i)Application: Application State: ASP.NET allows you to save values using application state, a global storage mechanism that is accessible from all pages in the Web application. Application state is stored in the Application key/value dictionary. Once you add your application-specific information to application state, the server manages it, and it is never exposed to the client. Application state is a great place to store information that is not user-specific. By storing it in the application state, all pages can access data from a single location in memory, rather than keeping separate copies of the data. Data stored in the Application object is not permanent and is lost any time the application is restarted.
Application object is used to store data which is visible across entire application and shared across multiple user sessions. Data which needs to be persisted for entire life of application should be stored in application object.
ASP.NET provides three events that enable you to initialize Application variables (free resources when the application shuts down) and respond to Application errors:
a. Application_Start: Raised when the application starts. This is the perfect place to initialize Application variables.
b. Application_End: Raised when an application shuts down. Use this to free application resources and perform logging.
c. Application_Error: Raised when an unhandled error occurs. Use this to perform error logging.
· Variables and objects added to the application state are global to an Asp.net application. For example, we can create a variable called appvar with the value Hello and store it in the application state. To create appvar, we need to use the following statement:
· After the application in which you declared app var is executed, any page contained in the application can retrieve the value of the appvar. To read the value of the MyVariable, we need to use the following-
· Applications state is easy to use and is consistent with other .net framework classes.
· Storing information in application state involves maintaining only a single copy of the information.
· The data stored in application state is lost when the web server containing the application state fails due to server crash, upgrade or shut down.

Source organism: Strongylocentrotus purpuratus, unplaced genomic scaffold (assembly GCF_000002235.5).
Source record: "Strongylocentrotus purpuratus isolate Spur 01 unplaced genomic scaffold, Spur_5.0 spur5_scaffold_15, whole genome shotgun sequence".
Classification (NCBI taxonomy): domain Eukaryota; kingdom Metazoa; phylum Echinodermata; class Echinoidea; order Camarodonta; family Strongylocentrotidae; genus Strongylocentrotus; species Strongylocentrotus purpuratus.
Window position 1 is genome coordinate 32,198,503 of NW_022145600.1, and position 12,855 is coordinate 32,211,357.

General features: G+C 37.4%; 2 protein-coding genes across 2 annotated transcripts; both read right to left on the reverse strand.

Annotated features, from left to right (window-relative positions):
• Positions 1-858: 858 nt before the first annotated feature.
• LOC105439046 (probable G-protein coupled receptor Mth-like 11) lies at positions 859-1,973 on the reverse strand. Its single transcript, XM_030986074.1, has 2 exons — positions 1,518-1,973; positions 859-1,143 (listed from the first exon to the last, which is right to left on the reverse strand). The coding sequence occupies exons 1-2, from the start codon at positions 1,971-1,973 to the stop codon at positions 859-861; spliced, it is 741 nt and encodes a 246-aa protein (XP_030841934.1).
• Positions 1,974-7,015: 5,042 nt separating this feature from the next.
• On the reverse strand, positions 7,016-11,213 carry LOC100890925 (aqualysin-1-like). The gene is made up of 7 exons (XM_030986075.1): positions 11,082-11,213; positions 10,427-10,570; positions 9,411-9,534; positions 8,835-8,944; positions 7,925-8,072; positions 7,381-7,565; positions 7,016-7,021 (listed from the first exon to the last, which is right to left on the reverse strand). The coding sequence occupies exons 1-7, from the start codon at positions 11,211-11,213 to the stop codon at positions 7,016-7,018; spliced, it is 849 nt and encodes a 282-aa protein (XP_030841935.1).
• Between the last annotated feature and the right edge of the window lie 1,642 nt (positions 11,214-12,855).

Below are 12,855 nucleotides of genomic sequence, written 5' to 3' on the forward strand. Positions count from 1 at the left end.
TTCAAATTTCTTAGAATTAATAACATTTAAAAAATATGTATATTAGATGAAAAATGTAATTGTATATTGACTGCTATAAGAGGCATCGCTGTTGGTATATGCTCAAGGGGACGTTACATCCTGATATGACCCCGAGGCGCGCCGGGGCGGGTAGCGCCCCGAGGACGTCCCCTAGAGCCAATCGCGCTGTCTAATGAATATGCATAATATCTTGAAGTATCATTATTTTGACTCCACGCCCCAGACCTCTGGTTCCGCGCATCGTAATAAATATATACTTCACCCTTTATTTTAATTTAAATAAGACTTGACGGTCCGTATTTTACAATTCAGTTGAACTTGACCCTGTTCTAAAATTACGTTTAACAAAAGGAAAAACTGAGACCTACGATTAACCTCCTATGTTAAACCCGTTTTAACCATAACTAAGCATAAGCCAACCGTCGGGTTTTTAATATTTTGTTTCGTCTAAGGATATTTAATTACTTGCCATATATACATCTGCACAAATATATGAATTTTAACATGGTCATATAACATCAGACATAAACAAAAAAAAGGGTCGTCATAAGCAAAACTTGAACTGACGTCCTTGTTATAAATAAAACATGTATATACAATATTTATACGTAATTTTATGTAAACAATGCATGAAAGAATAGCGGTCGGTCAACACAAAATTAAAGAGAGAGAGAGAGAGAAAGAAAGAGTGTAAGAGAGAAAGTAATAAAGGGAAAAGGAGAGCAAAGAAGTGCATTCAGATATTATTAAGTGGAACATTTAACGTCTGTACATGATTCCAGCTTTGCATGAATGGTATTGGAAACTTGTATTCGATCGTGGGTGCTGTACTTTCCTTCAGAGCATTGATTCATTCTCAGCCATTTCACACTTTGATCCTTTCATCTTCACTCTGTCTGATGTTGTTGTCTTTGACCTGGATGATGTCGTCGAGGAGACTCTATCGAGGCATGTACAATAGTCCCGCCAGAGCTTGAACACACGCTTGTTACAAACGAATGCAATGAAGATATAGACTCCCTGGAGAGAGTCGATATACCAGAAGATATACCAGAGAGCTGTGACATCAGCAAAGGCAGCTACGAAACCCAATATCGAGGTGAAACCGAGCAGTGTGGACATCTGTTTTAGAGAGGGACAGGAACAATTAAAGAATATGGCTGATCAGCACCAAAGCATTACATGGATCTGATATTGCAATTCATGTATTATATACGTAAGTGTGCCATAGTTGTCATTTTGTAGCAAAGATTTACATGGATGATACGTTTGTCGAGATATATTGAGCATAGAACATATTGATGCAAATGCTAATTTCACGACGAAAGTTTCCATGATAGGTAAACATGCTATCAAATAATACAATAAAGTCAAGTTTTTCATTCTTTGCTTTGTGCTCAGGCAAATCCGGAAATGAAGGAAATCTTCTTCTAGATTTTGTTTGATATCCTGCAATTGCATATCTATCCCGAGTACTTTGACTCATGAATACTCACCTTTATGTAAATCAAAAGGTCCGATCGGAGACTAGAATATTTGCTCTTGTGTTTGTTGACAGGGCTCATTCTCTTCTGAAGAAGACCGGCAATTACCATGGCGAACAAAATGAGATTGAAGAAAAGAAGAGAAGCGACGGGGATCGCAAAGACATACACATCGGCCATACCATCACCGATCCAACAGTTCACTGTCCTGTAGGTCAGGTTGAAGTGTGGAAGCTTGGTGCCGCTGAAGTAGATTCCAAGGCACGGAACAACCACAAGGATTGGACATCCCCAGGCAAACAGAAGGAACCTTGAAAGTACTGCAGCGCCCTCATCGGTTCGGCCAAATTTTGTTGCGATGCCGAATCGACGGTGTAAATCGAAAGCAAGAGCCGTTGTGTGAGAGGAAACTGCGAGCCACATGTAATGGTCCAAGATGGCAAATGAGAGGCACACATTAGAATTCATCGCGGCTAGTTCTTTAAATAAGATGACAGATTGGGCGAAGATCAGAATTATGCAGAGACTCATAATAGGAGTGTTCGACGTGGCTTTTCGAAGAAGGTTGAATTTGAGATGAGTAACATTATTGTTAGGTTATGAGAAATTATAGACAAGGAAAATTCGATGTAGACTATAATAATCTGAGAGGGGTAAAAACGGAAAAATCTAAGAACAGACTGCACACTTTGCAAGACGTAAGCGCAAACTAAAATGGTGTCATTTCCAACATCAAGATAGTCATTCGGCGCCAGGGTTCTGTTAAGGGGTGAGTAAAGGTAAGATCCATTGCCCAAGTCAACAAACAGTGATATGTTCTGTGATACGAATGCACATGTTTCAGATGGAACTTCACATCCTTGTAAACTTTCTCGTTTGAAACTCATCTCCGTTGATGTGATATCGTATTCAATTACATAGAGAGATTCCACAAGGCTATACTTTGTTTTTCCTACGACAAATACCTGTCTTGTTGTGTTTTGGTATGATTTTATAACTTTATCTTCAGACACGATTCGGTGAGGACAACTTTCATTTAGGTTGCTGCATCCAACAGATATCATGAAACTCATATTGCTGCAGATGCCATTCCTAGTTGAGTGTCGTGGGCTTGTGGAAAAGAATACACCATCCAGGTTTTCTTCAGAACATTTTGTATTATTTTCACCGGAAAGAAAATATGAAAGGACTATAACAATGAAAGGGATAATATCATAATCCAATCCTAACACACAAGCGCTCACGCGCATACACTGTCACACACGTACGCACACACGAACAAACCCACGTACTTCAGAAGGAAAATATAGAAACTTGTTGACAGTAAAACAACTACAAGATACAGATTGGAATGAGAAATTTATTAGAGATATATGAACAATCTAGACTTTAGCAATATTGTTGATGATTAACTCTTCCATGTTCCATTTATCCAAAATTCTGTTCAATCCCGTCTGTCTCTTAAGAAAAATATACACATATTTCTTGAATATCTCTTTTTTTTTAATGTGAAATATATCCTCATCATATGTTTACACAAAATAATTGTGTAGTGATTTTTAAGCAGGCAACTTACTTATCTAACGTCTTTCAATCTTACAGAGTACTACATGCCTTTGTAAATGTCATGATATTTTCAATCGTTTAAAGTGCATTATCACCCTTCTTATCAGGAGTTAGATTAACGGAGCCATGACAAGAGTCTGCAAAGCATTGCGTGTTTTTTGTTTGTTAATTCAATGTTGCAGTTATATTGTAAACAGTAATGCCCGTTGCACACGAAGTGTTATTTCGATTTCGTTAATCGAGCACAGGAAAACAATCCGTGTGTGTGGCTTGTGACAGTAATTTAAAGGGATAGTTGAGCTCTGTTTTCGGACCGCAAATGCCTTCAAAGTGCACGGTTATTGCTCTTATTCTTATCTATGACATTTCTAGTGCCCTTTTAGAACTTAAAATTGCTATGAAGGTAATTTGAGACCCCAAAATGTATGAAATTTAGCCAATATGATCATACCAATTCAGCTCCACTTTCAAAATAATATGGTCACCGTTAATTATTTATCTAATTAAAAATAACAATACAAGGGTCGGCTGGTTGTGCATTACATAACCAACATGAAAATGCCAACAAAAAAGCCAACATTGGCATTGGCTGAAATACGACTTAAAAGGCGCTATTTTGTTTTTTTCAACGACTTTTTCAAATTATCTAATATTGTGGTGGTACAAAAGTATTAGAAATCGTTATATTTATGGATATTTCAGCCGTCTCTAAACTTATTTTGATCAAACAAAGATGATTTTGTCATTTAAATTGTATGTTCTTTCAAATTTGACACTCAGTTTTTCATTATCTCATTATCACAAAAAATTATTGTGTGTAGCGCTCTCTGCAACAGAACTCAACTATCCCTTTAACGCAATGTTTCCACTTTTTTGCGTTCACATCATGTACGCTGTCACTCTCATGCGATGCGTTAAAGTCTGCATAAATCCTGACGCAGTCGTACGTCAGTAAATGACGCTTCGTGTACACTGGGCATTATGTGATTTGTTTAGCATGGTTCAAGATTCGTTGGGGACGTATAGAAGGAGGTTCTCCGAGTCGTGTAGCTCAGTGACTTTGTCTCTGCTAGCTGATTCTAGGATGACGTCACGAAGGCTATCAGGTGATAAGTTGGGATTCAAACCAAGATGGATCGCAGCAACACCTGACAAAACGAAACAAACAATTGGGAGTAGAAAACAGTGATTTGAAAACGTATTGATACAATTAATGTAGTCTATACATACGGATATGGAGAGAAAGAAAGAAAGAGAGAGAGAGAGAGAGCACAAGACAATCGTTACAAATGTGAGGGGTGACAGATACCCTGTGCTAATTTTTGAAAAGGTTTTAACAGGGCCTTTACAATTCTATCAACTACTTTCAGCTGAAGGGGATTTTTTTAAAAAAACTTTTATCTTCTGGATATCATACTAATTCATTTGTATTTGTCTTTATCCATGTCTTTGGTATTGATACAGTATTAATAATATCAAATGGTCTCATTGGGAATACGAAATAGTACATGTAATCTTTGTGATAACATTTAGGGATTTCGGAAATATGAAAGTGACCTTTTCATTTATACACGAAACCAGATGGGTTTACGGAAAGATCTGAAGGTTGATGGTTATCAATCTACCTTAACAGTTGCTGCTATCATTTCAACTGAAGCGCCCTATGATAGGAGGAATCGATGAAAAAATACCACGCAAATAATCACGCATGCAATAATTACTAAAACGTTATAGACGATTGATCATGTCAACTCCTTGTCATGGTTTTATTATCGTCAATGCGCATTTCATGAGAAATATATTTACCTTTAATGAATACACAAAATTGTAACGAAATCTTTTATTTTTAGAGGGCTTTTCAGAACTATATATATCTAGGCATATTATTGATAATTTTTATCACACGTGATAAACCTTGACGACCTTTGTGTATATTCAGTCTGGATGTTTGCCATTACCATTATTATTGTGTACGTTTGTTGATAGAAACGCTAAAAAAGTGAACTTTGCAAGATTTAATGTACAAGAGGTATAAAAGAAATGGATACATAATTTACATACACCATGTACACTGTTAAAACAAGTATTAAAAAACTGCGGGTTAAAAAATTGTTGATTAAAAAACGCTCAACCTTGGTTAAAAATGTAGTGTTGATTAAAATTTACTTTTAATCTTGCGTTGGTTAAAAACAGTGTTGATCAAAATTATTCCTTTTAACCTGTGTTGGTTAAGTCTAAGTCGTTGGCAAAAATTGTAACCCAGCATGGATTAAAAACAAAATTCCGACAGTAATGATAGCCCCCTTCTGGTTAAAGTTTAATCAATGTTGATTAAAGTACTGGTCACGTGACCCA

· It requires server memory and can affect the performance of the server and the scalability of the web application.
ii) Session: Session object is used to store state specific information per client basis. It is specific to particular user. Session data persists for the duration of user session you can store session’s data on web server in different ways. Session state can be configured using the <session State> section in the application’s web.config file.
<sessionState mode = <“inproc” | “sqlserver” | “stateserver”>
cookieless = <“true” | “false”>
timeout = <positive integer indicating the session timeout in minutes>
sqlconnectionstring = <SQL connection string that is only used in the SQLServer mode>
server = <The server name that is only required when the mode is State Server>
port = <The port number that is only required when the mode is State Server>
Mode:This setting supports three options. They are InProc, SQLServer, and State Server
Cookie less:This setting takes a Boolean value of either true or false to indicate whether the Session is a cookie less one.
Timeout:This indicates the Session timeout vale in minutes. This is the duration for which a user’s session is active. Note that the session timeout is a sliding value; Default session timeout value is 20 minutes
SqlConnectionString:This identifies the database connection string that names the database used for mode SQLServer.
Server:In the out-of-process mode State Server, it names the server that is running the required Windows NT service: aspnet_state.
Port:This identifies the port number that corresponds to the server setting for mode State Server. Note that a port is an unsigned integer that uniquely identifies a process running over a network.You can disable session for a page using EnableSessionState attribute. You can set off session for entire application by setting mode=off in web.config file to reduce overhead for the entire application.
sqlConnectionString=”data source=server;user id=freelance;password=freelance”
cookieless=”false” timeout=”20″ />
- Fastest mode
- Simple configuration
- Session data will be lost if the worker process or application domain recycles
- Not ideal for web gardens and web farms
This entry was posted in ASP.NET(C#), Programming in Java and tagged application state, Application: Application State, ASP.NET state management, Client – Side State Management –view state, Cookie, cookies, hidden fields, query string, Query strings, Server – Side State Management –session state, Session:, Types of State Management, View State.